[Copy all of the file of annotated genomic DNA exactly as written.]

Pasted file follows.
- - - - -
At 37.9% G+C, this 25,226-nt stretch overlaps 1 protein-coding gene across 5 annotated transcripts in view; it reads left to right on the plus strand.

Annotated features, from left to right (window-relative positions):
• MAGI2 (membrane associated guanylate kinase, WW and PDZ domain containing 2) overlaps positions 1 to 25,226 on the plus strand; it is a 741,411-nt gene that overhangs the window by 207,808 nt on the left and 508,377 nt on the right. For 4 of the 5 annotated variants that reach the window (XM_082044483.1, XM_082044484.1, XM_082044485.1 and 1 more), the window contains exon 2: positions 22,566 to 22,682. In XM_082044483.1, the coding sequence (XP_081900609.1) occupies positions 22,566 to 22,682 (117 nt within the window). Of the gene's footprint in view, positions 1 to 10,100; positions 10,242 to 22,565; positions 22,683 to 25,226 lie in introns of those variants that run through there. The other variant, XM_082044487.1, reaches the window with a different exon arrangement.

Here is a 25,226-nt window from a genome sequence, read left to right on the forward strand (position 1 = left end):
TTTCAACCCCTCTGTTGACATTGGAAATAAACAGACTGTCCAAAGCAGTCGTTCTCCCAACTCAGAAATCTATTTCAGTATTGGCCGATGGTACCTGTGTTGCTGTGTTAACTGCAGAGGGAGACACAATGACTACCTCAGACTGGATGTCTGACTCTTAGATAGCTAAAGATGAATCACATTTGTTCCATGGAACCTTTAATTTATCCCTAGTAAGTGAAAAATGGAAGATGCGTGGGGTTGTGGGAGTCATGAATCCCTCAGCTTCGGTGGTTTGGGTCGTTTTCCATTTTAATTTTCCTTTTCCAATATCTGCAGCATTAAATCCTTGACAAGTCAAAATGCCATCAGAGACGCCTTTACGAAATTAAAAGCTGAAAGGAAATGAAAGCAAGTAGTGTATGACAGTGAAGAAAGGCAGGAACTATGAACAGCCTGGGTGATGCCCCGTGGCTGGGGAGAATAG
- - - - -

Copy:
At 37.9% G+C, this 25,226-nt stretch overlaps 1 protein-coding gene across 5 annotated transcripts in view; it reads left to right on the plus strand.

Annotated features, from left to right (window-relative positions):
• MAGI2 (membrane associated guanylate kinase, WW and PDZ domain containing 2) overlaps positions 1 to 25,226 on the plus strand; it is a 741,411-nt gene that overhangs the window by 207,808 nt on the left and 508,377 nt on the right. For 4 of the 5 annotated variants that reach the window (XM_082044483.1, XM_082044484.1, XM_082044485.1 and 1 more), the window contains exon 2: positions 22,566 to 22,682. In XM_082044483.1, the coding sequence (XP_081900609.1) occupies positions 22,566 to 22,682 (117 nt within the window). Of the gene's footprint in view, positions 1 to 10,100; positions 10,242 to 22,565; positions 22,683 to 25,226 lie in introns of those variants that run through there. The other variant, XM_082044487.1, reaches the window with a different exon arrangement.

Here is a 25,226-nt window from a genome sequence, read left to right on the forward strand (position 1 = left end):
TTTCAACCCCTCTGTTGACATTGGAAATAAACAGACTGTCCAAAGCAGTCGTTCTCCCAACTCAGAAATCTATTTCAGTATTGGCCGATGGTACCTGTGTTGCTGTGTTAACTGCAGAGGGAGACACAATGACTACCTCAGACTGGATGTCTGACTCTTAGATAGCTAAAGATGAATCACATTTGTTCCATGGAACCTTTAATTTATCCCTAGTAAGTGAAAAATGGAAGATGCGTGGGGTTGTGGGAGTCATGAATCCCTCAGCTTCGGTGGTTTGGGTCGTTTTCCATTTTAATTTTCCTTTTCCAATATCTGCAGCATTAAATCCTTGACAAGTCAAAATGCCATCAGAGACGCCTTTACGAAATTAAAAGCTGAAAGGAAATGAAAGCAAGTAGTGTATGACAGTGAAGAAAGGCAGGAACTATGAACAGCCTGGGTGATGCCCCGTGGCTGGGGAGAATAG